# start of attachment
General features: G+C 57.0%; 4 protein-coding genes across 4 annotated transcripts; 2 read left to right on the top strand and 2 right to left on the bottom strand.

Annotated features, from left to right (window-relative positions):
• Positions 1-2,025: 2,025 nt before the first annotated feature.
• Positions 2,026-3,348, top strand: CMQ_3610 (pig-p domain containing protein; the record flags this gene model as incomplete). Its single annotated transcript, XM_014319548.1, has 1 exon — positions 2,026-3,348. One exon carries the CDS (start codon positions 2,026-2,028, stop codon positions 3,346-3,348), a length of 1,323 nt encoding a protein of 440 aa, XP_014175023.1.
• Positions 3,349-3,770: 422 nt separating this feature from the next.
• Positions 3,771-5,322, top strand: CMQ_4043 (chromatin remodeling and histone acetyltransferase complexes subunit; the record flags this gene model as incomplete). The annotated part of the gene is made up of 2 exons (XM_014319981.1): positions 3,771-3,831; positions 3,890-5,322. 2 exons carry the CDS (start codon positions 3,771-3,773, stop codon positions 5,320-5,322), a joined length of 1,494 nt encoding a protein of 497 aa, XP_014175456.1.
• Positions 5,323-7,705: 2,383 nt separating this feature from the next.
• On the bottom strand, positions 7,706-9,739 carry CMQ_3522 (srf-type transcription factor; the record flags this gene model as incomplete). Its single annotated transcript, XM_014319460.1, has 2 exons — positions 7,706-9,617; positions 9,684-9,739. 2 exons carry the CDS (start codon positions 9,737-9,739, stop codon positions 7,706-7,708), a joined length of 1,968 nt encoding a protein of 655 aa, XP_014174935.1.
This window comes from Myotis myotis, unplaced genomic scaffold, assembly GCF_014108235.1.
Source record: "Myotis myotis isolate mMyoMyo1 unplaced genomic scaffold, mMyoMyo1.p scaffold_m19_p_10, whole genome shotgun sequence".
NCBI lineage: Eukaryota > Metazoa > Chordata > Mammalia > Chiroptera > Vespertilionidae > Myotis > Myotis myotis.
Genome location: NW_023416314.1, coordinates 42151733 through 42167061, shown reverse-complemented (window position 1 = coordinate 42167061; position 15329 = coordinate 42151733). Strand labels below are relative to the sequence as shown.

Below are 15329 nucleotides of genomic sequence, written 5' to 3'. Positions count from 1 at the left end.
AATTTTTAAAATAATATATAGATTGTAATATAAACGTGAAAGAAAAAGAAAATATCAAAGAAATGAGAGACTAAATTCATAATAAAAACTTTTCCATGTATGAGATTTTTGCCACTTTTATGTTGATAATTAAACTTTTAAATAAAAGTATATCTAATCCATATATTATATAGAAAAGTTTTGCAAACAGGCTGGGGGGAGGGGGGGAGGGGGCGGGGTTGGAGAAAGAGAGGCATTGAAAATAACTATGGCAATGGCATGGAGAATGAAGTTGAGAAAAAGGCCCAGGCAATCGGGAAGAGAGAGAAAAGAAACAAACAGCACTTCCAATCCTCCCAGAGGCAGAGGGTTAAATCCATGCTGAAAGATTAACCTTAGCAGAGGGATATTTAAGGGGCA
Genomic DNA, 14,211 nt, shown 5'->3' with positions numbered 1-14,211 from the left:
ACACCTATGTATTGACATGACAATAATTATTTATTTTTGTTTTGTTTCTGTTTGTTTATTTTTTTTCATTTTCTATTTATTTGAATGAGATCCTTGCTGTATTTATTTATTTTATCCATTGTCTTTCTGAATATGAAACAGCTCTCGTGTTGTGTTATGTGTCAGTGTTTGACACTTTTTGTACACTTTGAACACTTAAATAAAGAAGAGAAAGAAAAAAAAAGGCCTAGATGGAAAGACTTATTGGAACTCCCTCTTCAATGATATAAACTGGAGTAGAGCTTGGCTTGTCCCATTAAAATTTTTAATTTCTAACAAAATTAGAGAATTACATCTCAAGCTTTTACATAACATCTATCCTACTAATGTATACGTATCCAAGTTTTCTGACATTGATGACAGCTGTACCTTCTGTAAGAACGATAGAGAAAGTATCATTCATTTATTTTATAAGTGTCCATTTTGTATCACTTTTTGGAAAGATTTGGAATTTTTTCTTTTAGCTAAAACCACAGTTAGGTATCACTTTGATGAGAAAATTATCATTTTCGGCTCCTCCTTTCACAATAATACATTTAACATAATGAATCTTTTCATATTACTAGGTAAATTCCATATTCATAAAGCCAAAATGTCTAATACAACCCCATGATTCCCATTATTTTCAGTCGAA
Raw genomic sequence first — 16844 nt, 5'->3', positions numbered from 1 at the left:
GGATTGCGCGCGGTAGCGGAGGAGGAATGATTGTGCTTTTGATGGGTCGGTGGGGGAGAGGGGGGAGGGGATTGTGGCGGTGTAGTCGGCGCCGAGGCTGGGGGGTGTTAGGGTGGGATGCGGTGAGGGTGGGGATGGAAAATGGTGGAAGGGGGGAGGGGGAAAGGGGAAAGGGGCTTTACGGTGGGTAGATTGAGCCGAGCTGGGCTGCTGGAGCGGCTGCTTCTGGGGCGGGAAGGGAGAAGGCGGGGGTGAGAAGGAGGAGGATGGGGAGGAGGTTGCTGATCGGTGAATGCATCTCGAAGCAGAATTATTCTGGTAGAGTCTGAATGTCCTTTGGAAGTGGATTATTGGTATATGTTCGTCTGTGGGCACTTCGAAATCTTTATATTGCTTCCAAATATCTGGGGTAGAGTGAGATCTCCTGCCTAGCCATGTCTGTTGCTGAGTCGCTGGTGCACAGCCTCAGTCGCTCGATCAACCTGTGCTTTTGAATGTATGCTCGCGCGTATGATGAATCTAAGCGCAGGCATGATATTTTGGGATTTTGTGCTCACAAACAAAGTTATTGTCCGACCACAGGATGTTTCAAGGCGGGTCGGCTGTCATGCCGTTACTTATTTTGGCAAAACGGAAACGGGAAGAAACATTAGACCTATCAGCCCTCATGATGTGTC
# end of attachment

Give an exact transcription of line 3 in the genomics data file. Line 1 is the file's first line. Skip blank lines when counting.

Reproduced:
• Positions 1-2,025: 2,025 nt before the first annotated feature.